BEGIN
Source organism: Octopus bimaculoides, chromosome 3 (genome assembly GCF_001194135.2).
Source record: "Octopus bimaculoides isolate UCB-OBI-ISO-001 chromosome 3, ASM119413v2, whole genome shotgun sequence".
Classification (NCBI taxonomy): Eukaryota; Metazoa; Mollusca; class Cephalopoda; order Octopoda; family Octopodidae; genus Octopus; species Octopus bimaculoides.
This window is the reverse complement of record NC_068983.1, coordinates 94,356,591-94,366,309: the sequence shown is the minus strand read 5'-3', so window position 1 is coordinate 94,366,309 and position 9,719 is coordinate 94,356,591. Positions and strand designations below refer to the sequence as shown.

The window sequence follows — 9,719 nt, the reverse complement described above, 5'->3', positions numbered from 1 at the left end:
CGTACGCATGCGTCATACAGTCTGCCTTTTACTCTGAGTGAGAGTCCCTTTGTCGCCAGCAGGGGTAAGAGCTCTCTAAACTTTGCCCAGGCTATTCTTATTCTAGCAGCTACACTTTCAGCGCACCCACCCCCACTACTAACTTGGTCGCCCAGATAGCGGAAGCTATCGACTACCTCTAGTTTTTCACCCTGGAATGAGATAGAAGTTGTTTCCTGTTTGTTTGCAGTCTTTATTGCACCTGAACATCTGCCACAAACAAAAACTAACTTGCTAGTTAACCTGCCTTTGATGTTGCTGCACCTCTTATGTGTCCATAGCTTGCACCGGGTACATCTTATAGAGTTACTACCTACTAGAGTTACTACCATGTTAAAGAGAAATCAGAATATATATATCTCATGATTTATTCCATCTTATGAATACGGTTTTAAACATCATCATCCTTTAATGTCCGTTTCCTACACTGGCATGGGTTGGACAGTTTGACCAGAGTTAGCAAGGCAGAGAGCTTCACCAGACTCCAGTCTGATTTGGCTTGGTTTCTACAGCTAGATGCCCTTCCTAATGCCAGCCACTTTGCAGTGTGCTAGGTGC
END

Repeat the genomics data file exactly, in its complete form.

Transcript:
Source organism: Octopus bimaculoides, chromosome 3 (genome assembly GCF_001194135.2).
Source record: "Octopus bimaculoides isolate UCB-OBI-ISO-001 chromosome 3, ASM119413v2, whole genome shotgun sequence".
Classification (NCBI taxonomy): Eukaryota; Metazoa; Mollusca; class Cephalopoda; order Octopoda; family Octopodidae; genus Octopus; species Octopus bimaculoides.
This window is the reverse complement of record NC_068983.1, coordinates 94,356,591-94,366,309: the sequence shown is the minus strand read 5'-3', so window position 1 is coordinate 94,366,309 and position 9,719 is coordinate 94,356,591. Positions and strand designations below refer to the sequence as shown.

The window sequence follows — 9,719 nt, the reverse complement described above, 5'->3', positions numbered from 1 at the left end:
CGTACGCATGCGTCATACAGTCTGCCTTTTACTCTGAGTGAGAGTCCCTTTGTCGCCAGCAGGGGTAAGAGCTCTCTAAACTTTGCCCAGGCTATTCTTATTCTAGCAGCTACACTTTCAGCGCACCCACCCCCACTACTAACTTGGTCGCCCAGATAGCGGAAGCTATCGACTACCTCTAGTTTTTCACCCTGGAATGAGATAGAAGTTGTTTCCTGTTTGTTTGCAGTCTTTATTGCACCTGAACATCTGCCACAAACAAAAACTAACTTGCTAGTTAACCTGCCTTTGATGTTGCTGCACCTCTTATGTGTCCATAGCTTGCACCGGGTACATCTTATAGAGTTACTACCTACTAGAGTTACTACCATGTTAAAGAGAAATCAGAATATATATATCTCATGATTTATTCCATCTTATGAATACGGTTTTAAACATCATCATCCTTTAATGTCCGTTTCCTACACTGGCATGGGTTGGACAGTTTGACCAGAGTTAGCAAGGCAGAGAGCTTCACCAGACTCCAGTCTGATTTGGCTTGGTTTCTACAGCTAGATGCCCTTCCTAATGCCAGCCACTTTGCAGTGTGCTAGGTGC